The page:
Description & Characteristics. More widely known by weather hobbyists as roll clouds, the ‘volutus’ cloud species is found in only altocumulus and stratocumulus cloud types. Translated from latin meaning revolve, their cloud abbreviations can be respectively written as ‘Ac vol’ and ‘Sc vol’. Clouds of the volutus species look almost like horizontal tubes. Though they’re generally harmless, really well-defined examples of roll clouds can catch a lot of attention on social media for their bizarre and ominous appearance.
Volutus cloud formations are very uncommon, but as a cloud species, they’re found much more often as stratocumulus clouds compared to altocumulus clouds, making altocumulus volutus clouds especially rare. It’s important to note that the volutus cloud species is often confused with the arcus cloud feature, more commonly known as a shelf cloud. The main difference between a roll cloud and a shelf cloud is that a roll cloud is a standalone cloud, where a shelf cloud is always attached to the base of a cumulonimbus or cumulus cloud.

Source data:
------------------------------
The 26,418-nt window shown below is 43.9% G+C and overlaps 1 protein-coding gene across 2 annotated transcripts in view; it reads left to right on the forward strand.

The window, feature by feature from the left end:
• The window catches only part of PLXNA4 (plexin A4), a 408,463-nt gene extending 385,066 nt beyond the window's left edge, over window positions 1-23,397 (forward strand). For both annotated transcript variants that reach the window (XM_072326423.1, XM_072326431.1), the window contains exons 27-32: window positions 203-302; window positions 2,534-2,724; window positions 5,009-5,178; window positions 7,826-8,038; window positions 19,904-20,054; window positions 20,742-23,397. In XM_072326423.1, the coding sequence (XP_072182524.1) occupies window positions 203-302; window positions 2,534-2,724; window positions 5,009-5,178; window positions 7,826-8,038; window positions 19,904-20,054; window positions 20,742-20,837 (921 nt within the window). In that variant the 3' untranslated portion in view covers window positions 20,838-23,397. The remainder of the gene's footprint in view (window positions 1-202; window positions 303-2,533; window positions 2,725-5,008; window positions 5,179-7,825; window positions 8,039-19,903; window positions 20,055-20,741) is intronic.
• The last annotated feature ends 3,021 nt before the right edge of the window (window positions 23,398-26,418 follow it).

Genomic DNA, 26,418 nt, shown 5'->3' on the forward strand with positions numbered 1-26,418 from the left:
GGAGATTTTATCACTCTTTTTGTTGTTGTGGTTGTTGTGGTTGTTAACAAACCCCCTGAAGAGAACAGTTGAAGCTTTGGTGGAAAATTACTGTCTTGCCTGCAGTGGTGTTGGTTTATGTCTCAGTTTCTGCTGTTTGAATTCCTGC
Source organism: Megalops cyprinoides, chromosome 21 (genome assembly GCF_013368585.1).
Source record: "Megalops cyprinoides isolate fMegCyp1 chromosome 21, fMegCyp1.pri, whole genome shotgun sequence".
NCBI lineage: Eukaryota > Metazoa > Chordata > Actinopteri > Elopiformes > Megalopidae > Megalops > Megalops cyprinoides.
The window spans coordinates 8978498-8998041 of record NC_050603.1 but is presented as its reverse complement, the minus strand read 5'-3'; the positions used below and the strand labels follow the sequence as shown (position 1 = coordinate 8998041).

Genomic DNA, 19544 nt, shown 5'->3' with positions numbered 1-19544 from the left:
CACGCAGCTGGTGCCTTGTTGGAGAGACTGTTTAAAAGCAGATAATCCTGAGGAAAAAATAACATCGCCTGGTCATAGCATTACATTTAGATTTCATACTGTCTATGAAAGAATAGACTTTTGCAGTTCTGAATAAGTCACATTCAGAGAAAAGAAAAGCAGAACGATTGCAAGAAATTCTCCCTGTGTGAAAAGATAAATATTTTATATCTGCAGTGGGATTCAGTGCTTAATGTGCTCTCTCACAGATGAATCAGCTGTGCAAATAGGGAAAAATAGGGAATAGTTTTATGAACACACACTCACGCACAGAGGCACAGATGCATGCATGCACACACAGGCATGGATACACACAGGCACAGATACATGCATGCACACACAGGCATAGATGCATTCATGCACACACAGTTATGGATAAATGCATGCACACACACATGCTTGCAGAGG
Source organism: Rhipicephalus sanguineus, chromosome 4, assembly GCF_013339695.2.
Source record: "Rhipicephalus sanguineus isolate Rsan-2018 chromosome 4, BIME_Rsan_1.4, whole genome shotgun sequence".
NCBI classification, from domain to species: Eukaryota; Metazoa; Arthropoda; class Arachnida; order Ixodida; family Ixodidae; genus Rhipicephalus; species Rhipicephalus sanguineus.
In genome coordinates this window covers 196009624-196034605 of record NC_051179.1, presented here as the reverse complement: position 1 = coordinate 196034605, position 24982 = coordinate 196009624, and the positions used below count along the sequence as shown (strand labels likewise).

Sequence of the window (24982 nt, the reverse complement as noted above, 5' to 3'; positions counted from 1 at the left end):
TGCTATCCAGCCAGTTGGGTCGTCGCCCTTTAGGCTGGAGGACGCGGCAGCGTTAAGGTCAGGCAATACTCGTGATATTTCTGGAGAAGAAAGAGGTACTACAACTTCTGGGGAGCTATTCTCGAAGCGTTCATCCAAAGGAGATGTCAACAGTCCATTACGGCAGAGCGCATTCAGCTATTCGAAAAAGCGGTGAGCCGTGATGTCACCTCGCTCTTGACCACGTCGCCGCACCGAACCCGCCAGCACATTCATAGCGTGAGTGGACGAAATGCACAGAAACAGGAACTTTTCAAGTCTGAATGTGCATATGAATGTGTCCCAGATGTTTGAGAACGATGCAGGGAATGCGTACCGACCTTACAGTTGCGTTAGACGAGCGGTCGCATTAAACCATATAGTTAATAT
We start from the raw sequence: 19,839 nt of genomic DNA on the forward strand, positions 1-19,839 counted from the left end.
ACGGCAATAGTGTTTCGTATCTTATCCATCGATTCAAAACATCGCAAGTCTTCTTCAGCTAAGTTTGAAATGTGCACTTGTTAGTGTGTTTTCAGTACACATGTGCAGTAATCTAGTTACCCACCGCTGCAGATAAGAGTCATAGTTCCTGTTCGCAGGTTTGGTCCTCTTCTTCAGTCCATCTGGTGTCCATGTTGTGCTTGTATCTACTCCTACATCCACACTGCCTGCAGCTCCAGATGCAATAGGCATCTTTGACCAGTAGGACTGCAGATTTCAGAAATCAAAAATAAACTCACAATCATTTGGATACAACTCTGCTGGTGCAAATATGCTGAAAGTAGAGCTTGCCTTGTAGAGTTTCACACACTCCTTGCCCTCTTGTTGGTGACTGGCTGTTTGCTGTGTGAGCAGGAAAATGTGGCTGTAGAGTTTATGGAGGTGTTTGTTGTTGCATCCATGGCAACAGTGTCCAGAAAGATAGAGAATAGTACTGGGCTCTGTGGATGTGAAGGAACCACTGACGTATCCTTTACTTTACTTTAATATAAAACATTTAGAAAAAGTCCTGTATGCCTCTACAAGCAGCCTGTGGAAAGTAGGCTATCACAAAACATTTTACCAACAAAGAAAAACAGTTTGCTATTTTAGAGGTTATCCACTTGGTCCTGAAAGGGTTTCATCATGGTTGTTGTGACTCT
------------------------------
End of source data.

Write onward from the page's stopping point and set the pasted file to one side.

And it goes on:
Morning glory clouds are an especially exaggerated version of a stratocumulus volutus cloud. Morning glory clouds are mostly known for forming off the coast of northern Australia in only certain months out of the year, though there have been very rare instances where they’ve formed in different parts of the world. All morning glory clouds are classified as stratocumulus volutus, but very few stratocumulus volutus can be pegged as morning glory clouds.
When classifying a cloud as the species volutus, you should note that these clouds are generally standalone and don’t usually have any other associated varieties or features. As a cloudspotter, it’s easy to spot these clouds due to their uniqueness. They’re fun to photograph, and cause a lot of buzz when one ‘rolls’ through town as they’re quite the extraordinary phenomena.